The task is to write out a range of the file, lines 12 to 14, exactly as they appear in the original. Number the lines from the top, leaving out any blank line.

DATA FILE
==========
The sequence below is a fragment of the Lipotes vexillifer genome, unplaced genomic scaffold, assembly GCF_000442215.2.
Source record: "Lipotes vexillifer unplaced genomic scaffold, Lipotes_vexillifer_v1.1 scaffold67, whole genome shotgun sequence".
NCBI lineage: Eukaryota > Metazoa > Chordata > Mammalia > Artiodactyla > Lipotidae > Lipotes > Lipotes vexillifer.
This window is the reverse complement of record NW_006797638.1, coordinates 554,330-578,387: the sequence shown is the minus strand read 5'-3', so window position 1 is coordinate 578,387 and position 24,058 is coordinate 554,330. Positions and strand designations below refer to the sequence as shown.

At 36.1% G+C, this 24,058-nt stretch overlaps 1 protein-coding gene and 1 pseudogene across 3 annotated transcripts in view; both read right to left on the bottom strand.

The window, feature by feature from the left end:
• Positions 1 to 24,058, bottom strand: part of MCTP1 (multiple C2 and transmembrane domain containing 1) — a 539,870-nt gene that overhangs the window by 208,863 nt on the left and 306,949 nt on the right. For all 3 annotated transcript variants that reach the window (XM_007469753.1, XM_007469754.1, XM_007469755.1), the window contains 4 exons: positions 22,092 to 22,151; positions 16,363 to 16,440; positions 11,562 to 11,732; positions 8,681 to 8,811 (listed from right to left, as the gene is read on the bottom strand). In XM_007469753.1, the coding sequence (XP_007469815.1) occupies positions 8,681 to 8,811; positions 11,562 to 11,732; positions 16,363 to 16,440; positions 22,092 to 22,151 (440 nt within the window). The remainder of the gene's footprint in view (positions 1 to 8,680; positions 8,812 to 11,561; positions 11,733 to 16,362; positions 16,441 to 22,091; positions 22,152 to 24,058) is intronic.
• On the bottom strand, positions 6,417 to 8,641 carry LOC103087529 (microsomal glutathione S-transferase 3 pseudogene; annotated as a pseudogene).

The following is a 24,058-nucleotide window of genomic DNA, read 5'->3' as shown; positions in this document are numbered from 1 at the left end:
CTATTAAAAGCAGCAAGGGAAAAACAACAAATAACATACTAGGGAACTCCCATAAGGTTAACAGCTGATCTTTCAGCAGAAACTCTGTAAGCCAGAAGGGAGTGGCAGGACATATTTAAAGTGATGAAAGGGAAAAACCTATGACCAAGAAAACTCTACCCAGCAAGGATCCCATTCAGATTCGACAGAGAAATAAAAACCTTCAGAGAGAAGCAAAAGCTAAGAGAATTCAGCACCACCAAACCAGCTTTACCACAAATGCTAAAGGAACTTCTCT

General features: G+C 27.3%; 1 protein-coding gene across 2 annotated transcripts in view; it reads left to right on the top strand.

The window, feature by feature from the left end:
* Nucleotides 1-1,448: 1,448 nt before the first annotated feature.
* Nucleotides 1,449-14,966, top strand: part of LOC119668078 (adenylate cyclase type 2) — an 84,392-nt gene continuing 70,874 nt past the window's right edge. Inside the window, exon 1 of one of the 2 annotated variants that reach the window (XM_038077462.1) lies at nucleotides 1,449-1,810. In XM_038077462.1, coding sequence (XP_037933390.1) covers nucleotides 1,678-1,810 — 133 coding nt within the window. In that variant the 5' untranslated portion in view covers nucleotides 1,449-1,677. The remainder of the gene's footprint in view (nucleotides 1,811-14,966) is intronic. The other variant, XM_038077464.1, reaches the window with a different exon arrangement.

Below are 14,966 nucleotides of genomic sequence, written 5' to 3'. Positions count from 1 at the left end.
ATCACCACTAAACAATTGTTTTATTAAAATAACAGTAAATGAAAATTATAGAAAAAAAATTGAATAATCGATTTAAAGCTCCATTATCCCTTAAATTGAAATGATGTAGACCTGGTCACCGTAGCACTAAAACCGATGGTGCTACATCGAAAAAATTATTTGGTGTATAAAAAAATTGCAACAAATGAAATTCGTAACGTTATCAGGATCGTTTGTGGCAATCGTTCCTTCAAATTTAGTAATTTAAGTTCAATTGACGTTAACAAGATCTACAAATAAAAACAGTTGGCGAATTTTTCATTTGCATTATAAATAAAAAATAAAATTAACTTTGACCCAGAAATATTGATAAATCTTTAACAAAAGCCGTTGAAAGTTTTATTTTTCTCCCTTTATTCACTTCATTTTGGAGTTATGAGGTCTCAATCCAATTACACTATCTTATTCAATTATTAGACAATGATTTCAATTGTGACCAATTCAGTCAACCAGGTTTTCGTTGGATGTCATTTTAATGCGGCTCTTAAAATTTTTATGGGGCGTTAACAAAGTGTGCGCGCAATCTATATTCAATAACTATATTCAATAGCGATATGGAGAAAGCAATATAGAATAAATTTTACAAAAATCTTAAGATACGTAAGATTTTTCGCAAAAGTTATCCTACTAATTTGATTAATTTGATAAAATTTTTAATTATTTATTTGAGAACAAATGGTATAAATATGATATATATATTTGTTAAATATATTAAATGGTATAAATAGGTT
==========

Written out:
The window, feature by feature from the left end:
* Nucleotides 1-1,448: 1,448 nt before the first annotated feature.
* Nucleotides 1,449-14,966, top strand: part of LOC119668078 (adenylate cyclase type 2) — an 84,392-nt gene continuing 70,874 nt past the window's right edge. Inside the window, exon 1 of one of the 2 annotated variants that reach the window (XM_038077462.1) lies at nucleotides 1,449-1,810. In XM_038077462.1, coding sequence (XP_037933390.1) covers nucleotides 1,678-1,810 — 133 coding nt within the window. In that variant the 5' untranslated portion in view covers nucleotides 1,449-1,677. The remainder of the gene's footprint in view (nucleotides 1,811-14,966) is intronic. The other variant, XM_038077464.1, reaches the window with a different exon arrangement.